Enter PDQ, an image-similarity hashing system that works pretty darn well. Despite coming from the evil facebook empire (usable for detecting kiddie-pr0n and wrongthink memes), the code is pretty decent, compiles cleanly, and only blows up if you feed it a file that doesn’t contain a single image convertable with ImageMagick (pro tip: do not run it on a directory that contains a video file; your swapfile will thank me). A quick review of the images it clustered together confirmed that fully 11% of my images were duplicates.
So what better for a cheesecake theme than images I liked so much I managed to download them at least four times? (not counting any copies I’ve already posted and deleted from the archive, of course; I’ll have to go through my S3 backups sometime to find those)
The following de-duplication recipe uses
Miller to process the output;
I’d somehow overlooked this tool for years, and I can think of at
least one project at work that I wouldn’t be stuck maintaining any
more if it were a directory full of
mlr recipes instead of Perl
# gather up all your image files # find . -type f -name '[0-9a-zA-Z]*.[pjPJ]*' | sort > /tmp/images # edit the list to remove anything that's not an image (text, video, # etc); also sanity-check for annoying file names (containing things # like commas(!), whitespace, quotes, parentheses, etc) # generate the hashes; this is the tedious part # (~13/sec on my 12-inch MacBook with images stored on an external SSD) # pdq-photo-hasher -d -i < /tmp/images > /tmp/hashes # cluster similar images, then strip out all images with # cluster-size=1 (unique) # clusterize256 /tmp/hashes | mlr filter '$clusz > 1' > /tmp/alldupes # extract their filenames # mlr --onidx cut -f filename /tmp/alldupes > /tmp/files # create file containing (filename, height, size) for all images # xargs identify -format 'filename=%i,height=%h,size=%B\n' \ < /tmp/files > /tmp/meta # join it to the original, for consolidated output # mlr join -j filename -f /tmp/meta /tmp/alldupes > /tmp/alldupes2 # for each cluster, keep the file with the largest (height, size) # mlr sort -nr height,size then \ head -n 1 -g clidx then \ sort -n clidx then \ cut -f filename /tmp/alldupes2 > /tmp/keep # create the complementary set of images to delete # fgrep -v -f /tmp/keep /tmp/alldupes2 | mlr --onidx cut -f filename > /tmp/nuke # move the dupes to another directory # (rather than deleting them immediately...) # mkdir -p DUPES mv $(</tmp/nuke) DUPES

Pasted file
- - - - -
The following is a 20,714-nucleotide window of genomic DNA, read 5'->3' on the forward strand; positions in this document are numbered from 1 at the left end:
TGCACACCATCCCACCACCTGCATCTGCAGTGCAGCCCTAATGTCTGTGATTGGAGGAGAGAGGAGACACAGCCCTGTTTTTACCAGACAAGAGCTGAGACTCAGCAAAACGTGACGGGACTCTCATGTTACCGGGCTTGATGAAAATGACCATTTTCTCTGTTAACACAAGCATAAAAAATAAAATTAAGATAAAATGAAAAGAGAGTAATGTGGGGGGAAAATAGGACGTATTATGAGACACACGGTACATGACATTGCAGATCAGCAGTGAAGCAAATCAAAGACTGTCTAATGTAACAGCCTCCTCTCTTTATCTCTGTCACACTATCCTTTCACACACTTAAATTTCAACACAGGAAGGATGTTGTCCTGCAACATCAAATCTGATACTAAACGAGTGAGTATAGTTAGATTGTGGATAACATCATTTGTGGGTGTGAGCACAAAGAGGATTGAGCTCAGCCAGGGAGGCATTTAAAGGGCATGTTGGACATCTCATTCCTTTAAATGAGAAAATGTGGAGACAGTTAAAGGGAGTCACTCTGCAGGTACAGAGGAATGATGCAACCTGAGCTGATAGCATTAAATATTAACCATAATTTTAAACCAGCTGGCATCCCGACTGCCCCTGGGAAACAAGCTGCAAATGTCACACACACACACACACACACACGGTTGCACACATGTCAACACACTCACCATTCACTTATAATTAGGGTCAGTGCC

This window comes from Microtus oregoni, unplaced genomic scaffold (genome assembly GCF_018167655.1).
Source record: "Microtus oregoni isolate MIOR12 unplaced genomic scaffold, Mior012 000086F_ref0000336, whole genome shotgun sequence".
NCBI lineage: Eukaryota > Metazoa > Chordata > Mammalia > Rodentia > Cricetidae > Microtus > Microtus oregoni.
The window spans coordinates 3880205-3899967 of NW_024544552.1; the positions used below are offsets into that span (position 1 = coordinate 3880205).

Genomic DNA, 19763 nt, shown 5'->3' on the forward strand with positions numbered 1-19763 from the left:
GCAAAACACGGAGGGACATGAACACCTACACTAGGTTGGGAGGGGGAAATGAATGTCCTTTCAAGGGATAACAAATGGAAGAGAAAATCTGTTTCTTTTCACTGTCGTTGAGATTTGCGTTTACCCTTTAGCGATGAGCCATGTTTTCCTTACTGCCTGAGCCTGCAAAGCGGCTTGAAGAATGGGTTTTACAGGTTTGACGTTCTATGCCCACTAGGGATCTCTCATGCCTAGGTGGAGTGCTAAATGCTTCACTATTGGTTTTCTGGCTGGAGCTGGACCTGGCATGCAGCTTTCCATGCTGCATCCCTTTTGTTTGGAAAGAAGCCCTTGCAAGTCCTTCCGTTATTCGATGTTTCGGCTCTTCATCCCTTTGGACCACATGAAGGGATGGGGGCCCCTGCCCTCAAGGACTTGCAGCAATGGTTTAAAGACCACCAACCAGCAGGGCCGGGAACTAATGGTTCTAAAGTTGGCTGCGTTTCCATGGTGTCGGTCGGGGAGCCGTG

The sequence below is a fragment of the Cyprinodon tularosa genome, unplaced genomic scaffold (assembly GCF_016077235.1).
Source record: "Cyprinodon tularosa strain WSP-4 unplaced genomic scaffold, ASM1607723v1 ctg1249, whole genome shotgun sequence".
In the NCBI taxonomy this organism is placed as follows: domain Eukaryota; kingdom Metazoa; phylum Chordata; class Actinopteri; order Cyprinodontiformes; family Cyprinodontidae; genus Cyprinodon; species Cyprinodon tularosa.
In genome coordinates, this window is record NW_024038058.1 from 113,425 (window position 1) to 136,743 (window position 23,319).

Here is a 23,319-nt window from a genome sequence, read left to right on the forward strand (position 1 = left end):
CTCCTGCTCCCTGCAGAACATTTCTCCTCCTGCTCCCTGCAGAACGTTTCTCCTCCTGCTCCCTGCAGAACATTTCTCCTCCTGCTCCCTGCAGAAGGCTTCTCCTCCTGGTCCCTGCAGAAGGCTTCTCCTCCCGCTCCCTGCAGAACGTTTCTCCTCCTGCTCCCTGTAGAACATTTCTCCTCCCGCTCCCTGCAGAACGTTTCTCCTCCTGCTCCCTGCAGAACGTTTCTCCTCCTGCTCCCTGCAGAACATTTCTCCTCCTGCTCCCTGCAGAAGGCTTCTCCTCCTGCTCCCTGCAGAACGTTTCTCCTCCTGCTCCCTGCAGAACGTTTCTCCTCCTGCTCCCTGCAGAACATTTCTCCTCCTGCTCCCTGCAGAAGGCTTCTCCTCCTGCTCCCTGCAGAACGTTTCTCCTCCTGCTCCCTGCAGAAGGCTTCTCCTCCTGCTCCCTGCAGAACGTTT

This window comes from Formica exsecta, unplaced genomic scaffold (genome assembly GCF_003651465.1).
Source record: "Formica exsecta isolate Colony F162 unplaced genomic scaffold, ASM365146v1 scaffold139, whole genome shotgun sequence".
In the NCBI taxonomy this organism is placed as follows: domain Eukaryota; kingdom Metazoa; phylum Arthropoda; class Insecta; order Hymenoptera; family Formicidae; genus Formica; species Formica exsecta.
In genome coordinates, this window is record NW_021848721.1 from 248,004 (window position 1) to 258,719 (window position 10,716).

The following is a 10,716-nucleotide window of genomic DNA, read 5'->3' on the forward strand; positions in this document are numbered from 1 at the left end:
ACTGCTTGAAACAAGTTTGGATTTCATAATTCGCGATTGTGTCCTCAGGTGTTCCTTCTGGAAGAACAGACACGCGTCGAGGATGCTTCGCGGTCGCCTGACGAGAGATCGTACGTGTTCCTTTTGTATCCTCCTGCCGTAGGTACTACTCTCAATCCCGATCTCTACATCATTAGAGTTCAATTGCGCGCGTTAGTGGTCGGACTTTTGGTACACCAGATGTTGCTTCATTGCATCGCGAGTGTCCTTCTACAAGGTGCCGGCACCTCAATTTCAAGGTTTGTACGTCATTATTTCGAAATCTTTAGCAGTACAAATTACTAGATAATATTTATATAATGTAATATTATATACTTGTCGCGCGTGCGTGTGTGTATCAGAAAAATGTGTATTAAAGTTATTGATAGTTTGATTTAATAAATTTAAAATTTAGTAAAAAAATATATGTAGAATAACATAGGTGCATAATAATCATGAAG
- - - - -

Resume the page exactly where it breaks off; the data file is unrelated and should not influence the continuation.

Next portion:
When you add additional images to your collection, you can generate their hashes and compare them to the existing data (amusingly, you have to use the tool backwards…):
# hash the new images # pdq-photo-hasher [0-9a-zA-Z]*.[pjPJ]* > /tmp/newstuff # print the filenames of new dupes # (note that mih-query is a bit twitchy about formatting; the # hash field must be first, and non-pdq fields need to be at # the end) # mih-query /tmp/hashes /tmp/newstuff | grep match= | mlr --onidx cut -f 4 # add remaining hashes to your DB of unique images
Bonus for correctly guessing which image I had eight copies of. 😁
As popular and photogenic as she is, it’s a bit surprising that they just keep recycling the same handful of photoshoots of Asuka Kishi (岸明日香). Then again, she’s only had 3 photobooks in six years compared to 15 DVDs, so perhaps her fans just want to see them bounce.
The Pixiv tag “R-18” means different things to different artists. For some, it’s equivalent to “NSFW”, but for many, it’s closer to “includes censored penetration”, and quite often “my mother would kick me out of the basement if she knew I fantasized about this”, with anything not quite as raw left open for all to see.
Gratuitous Mahoro to make it clear that this set has work-safety issues:
[amusing note: Google image search thinks this Mahoro image is related to the Mongolian Society of Interventional Radiology]
The Naming Of Cheesecake’s a bit cloak-and-dagger,
It isn’t just one of your image search games.
You may think that I’m just a lazy-ass blogger,
When I tell you, these models have actual names.